Learn Javascript In Fun Way

Javascript is a scripting language that allows us to do lot’s of features in “Web Page”.

Javascript is the most used programming language in recent years. Many of us have a great fear of some javascript functions and methods. Let’s talk about some of them….

01.Difference Between Math.floor and Math.round?

Although Math.floor function and Math.round looks like they are mostly doing similar jobs but there’s a little bit of difference between them.

First try to understand Math.floor();

Let’s consider we took a variable

var equation = 3/2;

console.log(equation); //returns 1.5

The result we will get by it is 1.5.

But when we will do the floor function …

console.log(Math.floor(equation)); // returns 1

It will not gonna give us a floating-point value, it will give us a round value like 1.

Ok now we understood Math.floor() function.

Now try to understand Math.round() with the same equation.

console.log(Math.round(equation)); //returns 2

As the same of Math.floor() function Math.round() is also not giving us floating-point value. It’s giving us an integer number.

So the difference we got between Math.floor() & Math.round() is floor always rounds down to the nearest integer & Math.round() always rounds up depending on which side of the 0.5 number falls on.

2. charAt() function

Firstly let’s simplify the charAt word. “Charis an abbreviation of “Character”. Now if we read the function like characterAt there’s no problem seen to me. This function will find the character using the index number.

Let’s consider

var x = “hello world”;

console.log(x.charAt(4)); // returns 0

This function returns ‘o’ because on x variable the index of 4 is character o and it returns the character. This is how this charAt() function works.

3.concat() method

In javascript concat() is a kind of guy who loves to get connected to everyone. Using concat() we can join two or more strings. It doesn’t changes the existing string.

Let’s see an example of it:

var array1 = [‘a’, ‘b’, ‘c’];

var array2 = [‘d’, ‘e’, ‘f’];

var array3 = array1.concat(array2);


// expected output: Array [“a”, “b”, “c”, “d”, “e”, “f”]

4.trim() function

trim() function in javascript simply removes the white spaces from the right and left side of a string.

Let’s consider

var x= ‘ hello world ’;

console.log(x.trim()); //returns ; ‘hello world’

Here it returns ‘hello world’ because trim() function removes all the white spaces from the right and left part of the string.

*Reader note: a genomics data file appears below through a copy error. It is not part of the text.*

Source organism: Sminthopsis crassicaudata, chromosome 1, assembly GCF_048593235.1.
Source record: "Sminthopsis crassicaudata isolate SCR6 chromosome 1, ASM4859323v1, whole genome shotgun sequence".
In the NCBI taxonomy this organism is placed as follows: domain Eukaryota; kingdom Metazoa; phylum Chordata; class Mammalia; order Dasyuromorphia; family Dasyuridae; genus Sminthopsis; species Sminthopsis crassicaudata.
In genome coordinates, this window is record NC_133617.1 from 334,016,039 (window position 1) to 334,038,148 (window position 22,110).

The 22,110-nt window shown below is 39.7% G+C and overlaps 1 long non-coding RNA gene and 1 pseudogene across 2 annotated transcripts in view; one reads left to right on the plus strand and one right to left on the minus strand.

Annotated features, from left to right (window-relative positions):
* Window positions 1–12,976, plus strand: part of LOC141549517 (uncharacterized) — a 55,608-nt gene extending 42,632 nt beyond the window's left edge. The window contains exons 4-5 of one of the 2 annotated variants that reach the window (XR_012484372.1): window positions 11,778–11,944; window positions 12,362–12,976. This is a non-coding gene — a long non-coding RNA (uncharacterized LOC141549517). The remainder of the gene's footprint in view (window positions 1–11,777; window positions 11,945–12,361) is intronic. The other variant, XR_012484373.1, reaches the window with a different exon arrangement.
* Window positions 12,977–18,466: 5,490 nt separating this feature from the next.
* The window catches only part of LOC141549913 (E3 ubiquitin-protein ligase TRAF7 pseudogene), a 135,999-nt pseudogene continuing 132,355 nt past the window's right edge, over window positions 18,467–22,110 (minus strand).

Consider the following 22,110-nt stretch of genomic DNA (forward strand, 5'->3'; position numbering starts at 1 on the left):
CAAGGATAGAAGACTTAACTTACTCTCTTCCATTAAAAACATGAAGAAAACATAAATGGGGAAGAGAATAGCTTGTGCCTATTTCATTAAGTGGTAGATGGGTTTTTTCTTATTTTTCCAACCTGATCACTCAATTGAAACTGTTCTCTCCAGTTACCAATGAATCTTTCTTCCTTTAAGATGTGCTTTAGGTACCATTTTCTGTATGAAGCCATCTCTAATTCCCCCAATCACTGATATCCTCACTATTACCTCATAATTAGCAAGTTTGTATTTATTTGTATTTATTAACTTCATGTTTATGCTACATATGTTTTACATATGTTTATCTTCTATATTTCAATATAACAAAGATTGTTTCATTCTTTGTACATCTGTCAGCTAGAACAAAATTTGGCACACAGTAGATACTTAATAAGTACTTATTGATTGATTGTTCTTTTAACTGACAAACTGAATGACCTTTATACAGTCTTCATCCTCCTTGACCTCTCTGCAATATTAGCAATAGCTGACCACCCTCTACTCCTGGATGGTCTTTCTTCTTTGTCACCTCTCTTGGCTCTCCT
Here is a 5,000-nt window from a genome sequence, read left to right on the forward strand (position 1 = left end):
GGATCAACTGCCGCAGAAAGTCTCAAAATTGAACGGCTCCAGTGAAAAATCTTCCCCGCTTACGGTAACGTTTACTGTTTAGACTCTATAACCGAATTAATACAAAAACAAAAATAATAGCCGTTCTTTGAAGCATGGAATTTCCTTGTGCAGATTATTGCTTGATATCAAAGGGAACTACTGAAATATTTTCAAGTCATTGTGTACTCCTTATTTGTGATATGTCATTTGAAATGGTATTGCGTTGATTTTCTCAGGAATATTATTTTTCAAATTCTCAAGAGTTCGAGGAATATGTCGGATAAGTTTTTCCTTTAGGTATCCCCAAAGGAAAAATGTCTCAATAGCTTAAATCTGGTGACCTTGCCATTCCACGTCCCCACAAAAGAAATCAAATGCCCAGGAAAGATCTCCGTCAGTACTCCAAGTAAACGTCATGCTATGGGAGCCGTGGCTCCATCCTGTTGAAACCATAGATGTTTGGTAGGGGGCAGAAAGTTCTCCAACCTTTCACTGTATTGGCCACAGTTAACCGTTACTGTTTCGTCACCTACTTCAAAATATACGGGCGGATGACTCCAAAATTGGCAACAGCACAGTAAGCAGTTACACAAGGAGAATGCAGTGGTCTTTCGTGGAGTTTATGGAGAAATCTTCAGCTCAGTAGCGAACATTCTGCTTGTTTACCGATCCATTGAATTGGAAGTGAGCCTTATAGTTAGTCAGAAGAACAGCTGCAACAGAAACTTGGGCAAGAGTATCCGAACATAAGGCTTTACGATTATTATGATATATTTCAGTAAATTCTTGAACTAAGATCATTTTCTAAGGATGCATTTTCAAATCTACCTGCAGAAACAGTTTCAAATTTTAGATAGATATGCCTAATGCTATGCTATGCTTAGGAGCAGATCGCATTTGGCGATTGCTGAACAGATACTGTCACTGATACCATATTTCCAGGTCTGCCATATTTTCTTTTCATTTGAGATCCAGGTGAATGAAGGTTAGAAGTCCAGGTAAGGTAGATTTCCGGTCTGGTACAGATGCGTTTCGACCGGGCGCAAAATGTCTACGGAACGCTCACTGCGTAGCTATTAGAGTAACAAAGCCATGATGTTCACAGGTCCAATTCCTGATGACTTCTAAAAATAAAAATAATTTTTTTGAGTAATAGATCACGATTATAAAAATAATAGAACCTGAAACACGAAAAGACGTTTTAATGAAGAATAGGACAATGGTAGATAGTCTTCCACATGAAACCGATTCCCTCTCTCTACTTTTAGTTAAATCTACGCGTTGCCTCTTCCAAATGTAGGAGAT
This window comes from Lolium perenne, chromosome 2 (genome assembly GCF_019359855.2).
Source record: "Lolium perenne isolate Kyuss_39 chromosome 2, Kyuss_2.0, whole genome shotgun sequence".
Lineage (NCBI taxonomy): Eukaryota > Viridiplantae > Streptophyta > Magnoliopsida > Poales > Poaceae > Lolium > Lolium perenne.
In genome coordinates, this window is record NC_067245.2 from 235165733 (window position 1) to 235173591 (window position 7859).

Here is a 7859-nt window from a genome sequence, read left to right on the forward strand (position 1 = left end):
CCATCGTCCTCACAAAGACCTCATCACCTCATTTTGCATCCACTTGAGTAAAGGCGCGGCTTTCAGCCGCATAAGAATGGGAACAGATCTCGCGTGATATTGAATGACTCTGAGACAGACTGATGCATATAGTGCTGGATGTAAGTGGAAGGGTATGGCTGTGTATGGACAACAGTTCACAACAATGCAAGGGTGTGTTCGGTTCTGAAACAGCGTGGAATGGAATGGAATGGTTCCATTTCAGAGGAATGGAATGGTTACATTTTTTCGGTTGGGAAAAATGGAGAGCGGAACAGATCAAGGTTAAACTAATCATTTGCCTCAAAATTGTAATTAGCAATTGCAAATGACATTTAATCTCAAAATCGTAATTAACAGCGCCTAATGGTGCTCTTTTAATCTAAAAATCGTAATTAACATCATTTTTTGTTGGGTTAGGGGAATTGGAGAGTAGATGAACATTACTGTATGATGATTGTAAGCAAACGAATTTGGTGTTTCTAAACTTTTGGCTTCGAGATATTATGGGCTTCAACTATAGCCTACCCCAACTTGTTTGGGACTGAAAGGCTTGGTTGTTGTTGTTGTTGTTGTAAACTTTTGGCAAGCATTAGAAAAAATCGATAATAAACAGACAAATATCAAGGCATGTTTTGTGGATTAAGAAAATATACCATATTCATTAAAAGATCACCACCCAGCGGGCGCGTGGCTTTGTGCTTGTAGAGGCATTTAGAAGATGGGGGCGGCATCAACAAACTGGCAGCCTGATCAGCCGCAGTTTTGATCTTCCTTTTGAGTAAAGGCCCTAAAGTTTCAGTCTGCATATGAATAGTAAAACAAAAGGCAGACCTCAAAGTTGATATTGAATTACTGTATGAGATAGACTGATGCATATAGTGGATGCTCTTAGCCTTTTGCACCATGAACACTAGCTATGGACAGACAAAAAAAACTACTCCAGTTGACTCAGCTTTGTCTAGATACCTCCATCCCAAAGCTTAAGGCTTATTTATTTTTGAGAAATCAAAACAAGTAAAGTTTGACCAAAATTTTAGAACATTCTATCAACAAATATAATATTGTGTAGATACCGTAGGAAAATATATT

5.indexOf() function

This function simply gives us the index of array elements or strings or which index we want to know. If we want to know something but the indexOf() function didn’t get what we wants to know than it will return -1.

var colors = [“green”,”blue”,”yellow”];

console.log(colors.indexOf(“blue”); //returns 1

Because blue is the first index value of the colors array.


This method replace a part of value in a string and returns a complete new string.

Let’s consider :

var x = “hello world”

var replace = x.replace(“world”,”mars”);// returns “hello mars”


The filter() method creates a new array with all elements that pass the test implemented by the provided function.

Example of Filter:

var words = [‘spray’, ‘limit’, ‘elite’, ‘exuberant’, ‘destruction’, ‘present’];

var result = words.filter(word => word.length > 6);

console.log(result); //returns [“exuberant”, “destruction”, “present”]

8. find()

find() method just returns the first value of provided array from which are passed in the testing function.If it get no passed value then it will return undefined.

var array1 = [5, 12, 8, 130, 44]; var found = array1.find(element => element > 10);

console.log(found) //returns 12

Because 12 is the only first element that matches with the condition and passed the testing function.

9. toLowerCase()

This method converts the string value to lowercase letters. And returns the string to lowercase letter.

Let’s consider:

var name = ‘RIMON’;

console.log(name.toLowerCase());//returns ‘rimon’


This method converts the string value to uppercase letters and finally returns the string to uppercase letter.

Let’s consider :

var x = ‘rimon’;

console.log(x.toUpperCase()); //returns ‘RIMON’

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